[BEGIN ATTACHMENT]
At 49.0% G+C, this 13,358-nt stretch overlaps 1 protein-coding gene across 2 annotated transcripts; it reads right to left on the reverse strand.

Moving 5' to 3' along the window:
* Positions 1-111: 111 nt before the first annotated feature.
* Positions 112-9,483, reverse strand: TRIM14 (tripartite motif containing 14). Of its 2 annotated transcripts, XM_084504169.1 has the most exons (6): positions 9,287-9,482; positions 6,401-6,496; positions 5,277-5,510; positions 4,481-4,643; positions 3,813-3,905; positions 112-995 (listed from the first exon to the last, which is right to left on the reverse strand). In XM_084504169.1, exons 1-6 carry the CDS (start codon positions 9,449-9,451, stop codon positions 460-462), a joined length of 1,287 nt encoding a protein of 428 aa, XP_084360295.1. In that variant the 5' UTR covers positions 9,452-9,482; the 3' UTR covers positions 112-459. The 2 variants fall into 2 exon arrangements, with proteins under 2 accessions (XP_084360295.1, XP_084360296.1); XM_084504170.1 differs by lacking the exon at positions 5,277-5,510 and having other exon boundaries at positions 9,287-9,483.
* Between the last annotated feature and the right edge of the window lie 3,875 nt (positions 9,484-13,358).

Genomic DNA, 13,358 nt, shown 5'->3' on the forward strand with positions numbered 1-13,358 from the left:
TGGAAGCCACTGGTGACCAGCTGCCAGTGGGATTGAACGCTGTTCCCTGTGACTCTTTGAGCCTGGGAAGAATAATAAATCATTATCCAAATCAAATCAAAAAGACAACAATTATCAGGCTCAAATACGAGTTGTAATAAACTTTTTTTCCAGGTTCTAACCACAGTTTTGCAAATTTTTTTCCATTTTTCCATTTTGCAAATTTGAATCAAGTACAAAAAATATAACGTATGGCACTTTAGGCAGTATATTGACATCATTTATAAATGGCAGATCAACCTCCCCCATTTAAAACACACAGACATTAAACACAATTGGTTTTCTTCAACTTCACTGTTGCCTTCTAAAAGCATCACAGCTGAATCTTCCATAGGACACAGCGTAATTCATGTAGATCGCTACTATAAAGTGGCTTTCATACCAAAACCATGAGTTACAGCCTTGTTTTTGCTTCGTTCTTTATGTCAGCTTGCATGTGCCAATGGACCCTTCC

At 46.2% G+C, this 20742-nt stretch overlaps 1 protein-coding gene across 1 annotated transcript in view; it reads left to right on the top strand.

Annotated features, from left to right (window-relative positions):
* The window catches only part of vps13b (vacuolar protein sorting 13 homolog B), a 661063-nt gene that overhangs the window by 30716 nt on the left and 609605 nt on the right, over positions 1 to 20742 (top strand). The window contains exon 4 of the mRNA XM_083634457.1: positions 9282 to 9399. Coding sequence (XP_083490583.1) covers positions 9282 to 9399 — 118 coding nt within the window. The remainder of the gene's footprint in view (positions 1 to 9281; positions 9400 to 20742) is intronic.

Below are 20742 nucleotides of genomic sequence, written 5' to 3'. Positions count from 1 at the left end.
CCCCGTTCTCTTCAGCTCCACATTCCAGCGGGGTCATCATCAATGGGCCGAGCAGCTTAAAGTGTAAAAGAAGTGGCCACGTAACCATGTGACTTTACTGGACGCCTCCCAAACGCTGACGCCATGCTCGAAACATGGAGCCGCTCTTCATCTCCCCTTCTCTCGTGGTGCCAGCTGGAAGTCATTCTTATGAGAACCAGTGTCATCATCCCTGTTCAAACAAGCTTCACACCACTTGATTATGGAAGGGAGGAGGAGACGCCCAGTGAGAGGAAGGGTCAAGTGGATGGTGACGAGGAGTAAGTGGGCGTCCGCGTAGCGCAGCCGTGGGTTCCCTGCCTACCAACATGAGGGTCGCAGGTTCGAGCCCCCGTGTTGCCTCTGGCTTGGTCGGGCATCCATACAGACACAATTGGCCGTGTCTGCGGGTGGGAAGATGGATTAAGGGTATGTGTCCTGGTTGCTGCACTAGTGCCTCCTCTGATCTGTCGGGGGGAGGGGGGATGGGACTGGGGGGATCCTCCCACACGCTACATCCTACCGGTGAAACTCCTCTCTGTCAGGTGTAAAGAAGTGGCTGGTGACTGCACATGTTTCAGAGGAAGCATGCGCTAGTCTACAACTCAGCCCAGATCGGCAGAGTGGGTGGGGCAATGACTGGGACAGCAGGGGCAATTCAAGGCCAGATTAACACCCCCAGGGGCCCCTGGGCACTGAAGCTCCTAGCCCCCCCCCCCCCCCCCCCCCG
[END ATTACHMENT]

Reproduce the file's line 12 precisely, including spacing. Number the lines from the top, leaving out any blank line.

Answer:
CCCCGTTCTCTTCAGCTCCACATTCCAGCGGGGTCATCATCAATGGGCCGAGCAGCTTAAAGTGTAAAAGAAGTGGCCACGTAACCATGTGACTTTACTGGACGCCTCCCAAACGCTGACGCCATGCTCGAAACATGGAGCCGCTCTTCATCTCCCCTTCTCTCGTGGTGCCAGCTGGAAGTCATTCTTATGAGAACCAGTGTCATCATCCCTGTTCAAACAAGCTTCACACCACTTGATTATGGAAGGGAGGAGGAGACGCCCAGTGAGAGGAAGGGTCAAGTGGATGGTGACGAGGAGTAAGTGGGCGTCCGCGTAGCGCAGCCGTGGGTTCCCTGCCTACCAACATGAGGGTCGCAGGTTCGAGCCCCCGTGTTGCCTCTGGCTTGGTCGGGCATCCATACAGACACAATTGGCCGTGTCTGCGGGTGGGAAGATGGATTAAGGGTATGTGTCCTGGTTGCTGCACTAGTGCCTCCTCTGATCTGTCGGGGGGAGGGGGGATGGGACTGGGGGGATCCTCCCACACGCTACATCCTACCGGTGAAACTCCTCTCTGTCAGGTGTAAAGAAGTGGCTGGTGACTGCACATGTTTCAGAGGAAGCATGCGCTAGTCTACAACTCAGCCCAGATCGGCAGAGTGGGTGGGGCAATGACTGGGACAGCAGGGGCAATTCAAGGCCAGATTAACACCCCCAGGGGCCCCTGGGCACTGAAGCTCCTAGCCCCCCCCCCCCCCCCCCCCCG